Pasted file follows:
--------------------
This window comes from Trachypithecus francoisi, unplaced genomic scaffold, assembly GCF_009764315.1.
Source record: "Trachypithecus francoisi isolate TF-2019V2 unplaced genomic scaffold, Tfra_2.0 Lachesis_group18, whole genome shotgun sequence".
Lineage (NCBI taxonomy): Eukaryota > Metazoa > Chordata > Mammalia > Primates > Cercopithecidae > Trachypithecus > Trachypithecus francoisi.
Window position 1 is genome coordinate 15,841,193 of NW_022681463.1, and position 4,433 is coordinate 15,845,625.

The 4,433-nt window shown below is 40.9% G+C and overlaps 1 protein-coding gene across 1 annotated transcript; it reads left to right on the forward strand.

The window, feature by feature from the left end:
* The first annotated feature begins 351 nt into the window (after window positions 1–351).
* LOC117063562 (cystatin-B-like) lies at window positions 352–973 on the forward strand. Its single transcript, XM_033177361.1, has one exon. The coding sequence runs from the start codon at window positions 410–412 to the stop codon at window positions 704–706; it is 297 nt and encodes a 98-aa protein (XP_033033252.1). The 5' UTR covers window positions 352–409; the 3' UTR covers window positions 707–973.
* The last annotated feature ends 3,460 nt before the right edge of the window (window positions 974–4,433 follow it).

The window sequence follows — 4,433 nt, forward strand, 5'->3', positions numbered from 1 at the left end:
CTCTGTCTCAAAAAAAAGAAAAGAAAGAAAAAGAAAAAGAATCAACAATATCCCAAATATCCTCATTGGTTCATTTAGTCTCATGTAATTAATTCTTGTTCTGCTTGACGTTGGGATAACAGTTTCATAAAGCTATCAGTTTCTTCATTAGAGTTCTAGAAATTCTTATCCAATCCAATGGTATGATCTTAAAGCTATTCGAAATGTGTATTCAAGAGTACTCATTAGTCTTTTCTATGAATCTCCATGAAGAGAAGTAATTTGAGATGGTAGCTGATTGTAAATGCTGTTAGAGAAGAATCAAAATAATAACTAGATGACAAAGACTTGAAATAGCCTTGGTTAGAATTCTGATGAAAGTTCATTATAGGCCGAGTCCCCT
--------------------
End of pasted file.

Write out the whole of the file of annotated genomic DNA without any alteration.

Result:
This window comes from Trachypithecus francoisi, unplaced genomic scaffold, assembly GCF_009764315.1.
Source record: "Trachypithecus francoisi isolate TF-2019V2 unplaced genomic scaffold, Tfra_2.0 Lachesis_group18, whole genome shotgun sequence".
Lineage (NCBI taxonomy): Eukaryota > Metazoa > Chordata > Mammalia > Primates > Cercopithecidae > Trachypithecus > Trachypithecus francoisi.
Window position 1 is genome coordinate 15,841,193 of NW_022681463.1, and position 4,433 is coordinate 15,845,625.

The 4,433-nt window shown below is 40.9% G+C and overlaps 1 protein-coding gene across 1 annotated transcript; it reads left to right on the forward strand.

The window, feature by feature from the left end:
* The first annotated feature begins 351 nt into the window (after window positions 1–351).
* LOC117063562 (cystatin-B-like) lies at window positions 352–973 on the forward strand. Its single transcript, XM_033177361.1, has one exon. The coding sequence runs from the start codon at window positions 410–412 to the stop codon at window positions 704–706; it is 297 nt and encodes a 98-aa protein (XP_033033252.1). The 5' UTR covers window positions 352–409; the 3' UTR covers window positions 707–973.
* The last annotated feature ends 3,460 nt before the right edge of the window (window positions 974–4,433 follow it).

The window sequence follows — 4,433 nt, forward strand, 5'->3', positions numbered from 1 at the left end:
CTCTGTCTCAAAAAAAAGAAAAGAAAGAAAAAGAAAAAGAATCAACAATATCCCAAATATCCTCATTGGTTCATTTAGTCTCATGTAATTAATTCTTGTTCTGCTTGACGTTGGGATAACAGTTTCATAAAGCTATCAGTTTCTTCATTAGAGTTCTAGAAATTCTTATCCAATCCAATGGTATGATCTTAAAGCTATTCGAAATGTGTATTCAAGAGTACTCATTAGTCTTTTCTATGAATCTCCATGAAGAGAAGTAATTTGAGATGGTAGCTGATTGTAAATGCTGTTAGAGAAGAATCAAAATAATAACTAGATGACAAAGACTTGAAATAGCCTTGGTTAGAATTCTGATGAAAGTTCATTATAGGCCGAGTCCCCT